Canine Epilepsy

Canine Epilepsy is a sudden, involuntary change in behaviour, muscle control and consciousness. A seizure is often accompanied by an abnormal electrical discharge in the brain. Canine epilepsy is broadly divided into 2 types of epilespy – idiopathic and symptomatic disorders.

Idiopathic (or Primary) epilepsy is where no identifiable cause can be found despite a thorough diagnostic evaluation. It is also referred to as genetic, hereditary or congenital epilepsy. Idiopathic epilepsy is often characterized by structural brain lesions and is more likely seen in male dogs. About 3% of dogs suffer from this type of canine epilepsy and about 80% of recurrent seizures are seizures with no known causes.

Most dogs with idiopathic epilepsy suffer their first seizure between the ages of one – five years of age. If left untreated, the seizures may become more severe and frequent. In some instances the seizure will be a one-time occurrence with no further episodes or after effects. In others dogs, epilepsy will be an ongoing battle for the owner and the dog.
Symptomatic (or Secondary) epilepsy is where a specific cause for the seizures can be found.

Common symptoms your pet may suffer during a seizure include – stiffness, loss of consciousness, urination, salivating, sudden violent shaking, staring altered vision and muscle twitching. Seizures most often occur while the dog is resting or asleep, often at night or in early morning.

What to Do If Your Pet Has a Seizure:

  • Do not panic. If your pet is having a seizure, he is unconscious and he is not suffering. Your pet may seem like he is not breathing, but he is.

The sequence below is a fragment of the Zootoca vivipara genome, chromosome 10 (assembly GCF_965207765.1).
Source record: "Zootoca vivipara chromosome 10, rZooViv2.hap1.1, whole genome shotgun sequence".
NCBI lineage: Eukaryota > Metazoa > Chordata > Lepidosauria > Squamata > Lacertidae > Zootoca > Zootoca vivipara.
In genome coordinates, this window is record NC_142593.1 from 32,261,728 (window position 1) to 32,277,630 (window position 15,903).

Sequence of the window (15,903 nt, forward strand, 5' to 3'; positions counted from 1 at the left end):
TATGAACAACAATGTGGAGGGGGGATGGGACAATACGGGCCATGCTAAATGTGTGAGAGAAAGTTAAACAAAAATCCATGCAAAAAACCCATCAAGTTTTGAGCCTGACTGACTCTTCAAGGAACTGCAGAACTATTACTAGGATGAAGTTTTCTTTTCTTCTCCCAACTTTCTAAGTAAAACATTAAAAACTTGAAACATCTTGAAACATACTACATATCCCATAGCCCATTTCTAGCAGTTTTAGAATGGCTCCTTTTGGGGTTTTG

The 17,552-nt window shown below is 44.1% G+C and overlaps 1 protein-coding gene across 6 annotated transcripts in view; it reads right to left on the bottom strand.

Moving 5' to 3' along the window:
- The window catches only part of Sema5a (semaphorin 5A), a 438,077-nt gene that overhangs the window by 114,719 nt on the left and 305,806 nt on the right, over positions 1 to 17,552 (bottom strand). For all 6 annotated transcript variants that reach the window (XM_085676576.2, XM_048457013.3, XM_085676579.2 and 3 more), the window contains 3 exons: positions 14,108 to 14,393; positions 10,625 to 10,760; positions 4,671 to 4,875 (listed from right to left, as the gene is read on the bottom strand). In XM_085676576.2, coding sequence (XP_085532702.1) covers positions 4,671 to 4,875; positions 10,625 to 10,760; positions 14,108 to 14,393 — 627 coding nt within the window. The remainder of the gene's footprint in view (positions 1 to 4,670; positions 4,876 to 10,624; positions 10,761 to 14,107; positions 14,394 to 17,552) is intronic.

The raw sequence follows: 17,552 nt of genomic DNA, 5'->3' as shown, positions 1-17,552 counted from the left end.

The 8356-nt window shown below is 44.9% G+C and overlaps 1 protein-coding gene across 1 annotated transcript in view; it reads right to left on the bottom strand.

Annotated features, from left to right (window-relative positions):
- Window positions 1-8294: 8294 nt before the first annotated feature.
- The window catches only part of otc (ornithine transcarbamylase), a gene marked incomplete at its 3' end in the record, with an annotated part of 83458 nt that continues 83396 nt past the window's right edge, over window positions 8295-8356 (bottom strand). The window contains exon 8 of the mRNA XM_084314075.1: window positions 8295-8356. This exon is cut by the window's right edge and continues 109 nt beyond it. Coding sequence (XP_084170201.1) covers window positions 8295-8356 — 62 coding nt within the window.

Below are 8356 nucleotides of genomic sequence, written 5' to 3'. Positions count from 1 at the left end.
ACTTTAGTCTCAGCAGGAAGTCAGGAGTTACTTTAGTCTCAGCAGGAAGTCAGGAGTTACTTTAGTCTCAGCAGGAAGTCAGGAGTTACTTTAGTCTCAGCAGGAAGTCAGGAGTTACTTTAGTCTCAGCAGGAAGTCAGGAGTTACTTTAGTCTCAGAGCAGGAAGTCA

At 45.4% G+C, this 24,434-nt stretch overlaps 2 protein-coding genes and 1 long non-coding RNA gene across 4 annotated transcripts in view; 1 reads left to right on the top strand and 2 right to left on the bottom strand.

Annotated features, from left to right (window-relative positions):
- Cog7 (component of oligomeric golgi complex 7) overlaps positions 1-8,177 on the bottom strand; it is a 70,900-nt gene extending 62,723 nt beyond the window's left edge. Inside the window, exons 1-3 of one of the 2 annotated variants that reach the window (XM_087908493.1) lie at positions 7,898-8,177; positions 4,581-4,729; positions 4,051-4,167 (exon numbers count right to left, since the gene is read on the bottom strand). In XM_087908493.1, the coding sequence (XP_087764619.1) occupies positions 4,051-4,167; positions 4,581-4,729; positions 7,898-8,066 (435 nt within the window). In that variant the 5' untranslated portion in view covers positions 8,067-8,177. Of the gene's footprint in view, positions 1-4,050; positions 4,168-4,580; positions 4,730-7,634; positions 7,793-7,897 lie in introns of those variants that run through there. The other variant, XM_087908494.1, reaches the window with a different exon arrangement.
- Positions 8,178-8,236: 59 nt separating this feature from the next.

• Turn off all lights, TV and music. Get to a quiet, dark room and hold your pet in a comforting reassuring way. Say only positive things, ‘You will be okay, you will be get better.’
  • Keep your pet from hurting himself by moving furniture away from the immediate area. Also protect him from water, stairs, and other sharp objects. If possible, place a pillow under his head to prevent head trauma.
  • Time the seizure. Look at a clock or watch and note the time; although it may seem like forever, it may only be 30 seconds.
  • Pets do not swallow their tongues. Do not put your hand in your dog’s mouth – you may get bitten. Do not put spoons or any other object into your pet’s mouth.
  • Keep children and other pets away from your seizing animal.
  • Remain by your pet’s side; stroke and comfort your animal so when he comes out of the seizure you are there to calm him.

After the seizure observe your pet’s behaviour. Do not allow your pet access to the stairs until he is fully recovered. Offer water if he wishes to drink.

Be prepared for vocalisation and stumbling about. You need to be strong and offer support and comfort to your pet. He will be confused and may feel as though he did something wrong. Speak softly and with a soothing voice.

There are several anticonvulsant medications that are typically prescribed by veterinarians for seizure disorders. Their goal is to reduce the severity and frequency of the seizures while avoiding unacceptable side-effects. It is rare to completely eliminate all seizures in dogs with idiopathic epilepsy.


Signs That Require Emergency Veterinary Attention

Seizures that last longer than 10 minutes
Seizures that occur more than 2 times in a 24 hour time period
Seizures that begin before your pet has completely recovered from the previous seizure.


Just because a dog is diagnosed with epilepsy doesn’t mean he/she can’t live a long, happy life.